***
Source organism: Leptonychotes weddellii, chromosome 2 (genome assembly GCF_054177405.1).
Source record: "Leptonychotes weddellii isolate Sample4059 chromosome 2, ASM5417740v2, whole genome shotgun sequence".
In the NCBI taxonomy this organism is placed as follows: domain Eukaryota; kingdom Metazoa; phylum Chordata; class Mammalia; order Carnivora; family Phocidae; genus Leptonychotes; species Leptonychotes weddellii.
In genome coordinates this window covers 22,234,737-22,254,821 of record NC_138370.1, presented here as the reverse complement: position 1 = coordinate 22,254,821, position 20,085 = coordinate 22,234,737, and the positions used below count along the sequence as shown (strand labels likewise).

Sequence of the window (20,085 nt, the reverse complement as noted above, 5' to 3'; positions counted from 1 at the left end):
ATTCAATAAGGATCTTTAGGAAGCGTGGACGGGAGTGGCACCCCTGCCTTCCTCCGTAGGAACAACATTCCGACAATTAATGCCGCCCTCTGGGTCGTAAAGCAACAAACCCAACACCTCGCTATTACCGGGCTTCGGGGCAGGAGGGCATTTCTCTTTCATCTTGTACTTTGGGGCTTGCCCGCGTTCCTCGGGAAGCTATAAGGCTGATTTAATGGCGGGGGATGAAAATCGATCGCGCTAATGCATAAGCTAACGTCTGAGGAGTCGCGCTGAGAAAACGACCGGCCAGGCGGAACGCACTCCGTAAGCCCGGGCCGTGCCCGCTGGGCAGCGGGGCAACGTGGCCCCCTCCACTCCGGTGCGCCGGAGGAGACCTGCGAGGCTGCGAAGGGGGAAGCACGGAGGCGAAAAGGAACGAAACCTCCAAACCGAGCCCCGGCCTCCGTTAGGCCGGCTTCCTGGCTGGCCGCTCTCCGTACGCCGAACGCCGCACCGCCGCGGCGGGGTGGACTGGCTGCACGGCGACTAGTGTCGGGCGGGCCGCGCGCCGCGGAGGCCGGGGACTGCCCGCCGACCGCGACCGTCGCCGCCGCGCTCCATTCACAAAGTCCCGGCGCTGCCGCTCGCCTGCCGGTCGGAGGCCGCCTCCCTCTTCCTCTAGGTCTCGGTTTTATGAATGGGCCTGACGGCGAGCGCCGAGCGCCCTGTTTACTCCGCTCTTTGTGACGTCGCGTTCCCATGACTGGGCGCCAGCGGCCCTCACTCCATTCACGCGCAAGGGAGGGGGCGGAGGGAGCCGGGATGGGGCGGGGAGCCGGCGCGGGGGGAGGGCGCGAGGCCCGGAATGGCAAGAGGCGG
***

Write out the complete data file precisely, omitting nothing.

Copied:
Source organism: Leptonychotes weddellii, chromosome 2 (genome assembly GCF_054177405.1).
Source record: "Leptonychotes weddellii isolate Sample4059 chromosome 2, ASM5417740v2, whole genome shotgun sequence".
In the NCBI taxonomy this organism is placed as follows: domain Eukaryota; kingdom Metazoa; phylum Chordata; class Mammalia; order Carnivora; family Phocidae; genus Leptonychotes; species Leptonychotes weddellii.
In genome coordinates this window covers 22,234,737-22,254,821 of record NC_138370.1, presented here as the reverse complement: position 1 = coordinate 22,254,821, position 20,085 = coordinate 22,234,737, and the positions used below count along the sequence as shown (strand labels likewise).

Sequence of the window (20,085 nt, the reverse complement as noted above, 5' to 3'; positions counted from 1 at the left end):
ATTCAATAAGGATCTTTAGGAAGCGTGGACGGGAGTGGCACCCCTGCCTTCCTCCGTAGGAACAACATTCCGACAATTAATGCCGCCCTCTGGGTCGTAAAGCAACAAACCCAACACCTCGCTATTACCGGGCTTCGGGGCAGGAGGGCATTTCTCTTTCATCTTGTACTTTGGGGCTTGCCCGCGTTCCTCGGGAAGCTATAAGGCTGATTTAATGGCGGGGGATGAAAATCGATCGCGCTAATGCATAAGCTAACGTCTGAGGAGTCGCGCTGAGAAAACGACCGGCCAGGCGGAACGCACTCCGTAAGCCCGGGCCGTGCCCGCTGGGCAGCGGGGCAACGTGGCCCCCTCCACTCCGGTGCGCCGGAGGAGACCTGCGAGGCTGCGAAGGGGGAAGCACGGAGGCGAAAAGGAACGAAACCTCCAAACCGAGCCCCGGCCTCCGTTAGGCCGGCTTCCTGGCTGGCCGCTCTCCGTACGCCGAACGCCGCACCGCCGCGGCGGGGTGGACTGGCTGCACGGCGACTAGTGTCGGGCGGGCCGCGCGCCGCGGAGGCCGGGGACTGCCCGCCGACCGCGACCGTCGCCGCCGCGCTCCATTCACAAAGTCCCGGCGCTGCCGCTCGCCTGCCGGTCGGAGGCCGCCTCCCTCTTCCTCTAGGTCTCGGTTTTATGAATGGGCCTGACGGCGAGCGCCGAGCGCCCTGTTTACTCCGCTCTTTGTGACGTCGCGTTCCCATGACTGGGCGCCAGCGGCCCTCACTCCATTCACGCGCAAGGGAGGGGGCGGAGGGAGCCGGGATGGGGCGGGGAGCCGGCGCGGGGGGAGGGCGCGAGGCCCGGAATGGCAAGAGGCGG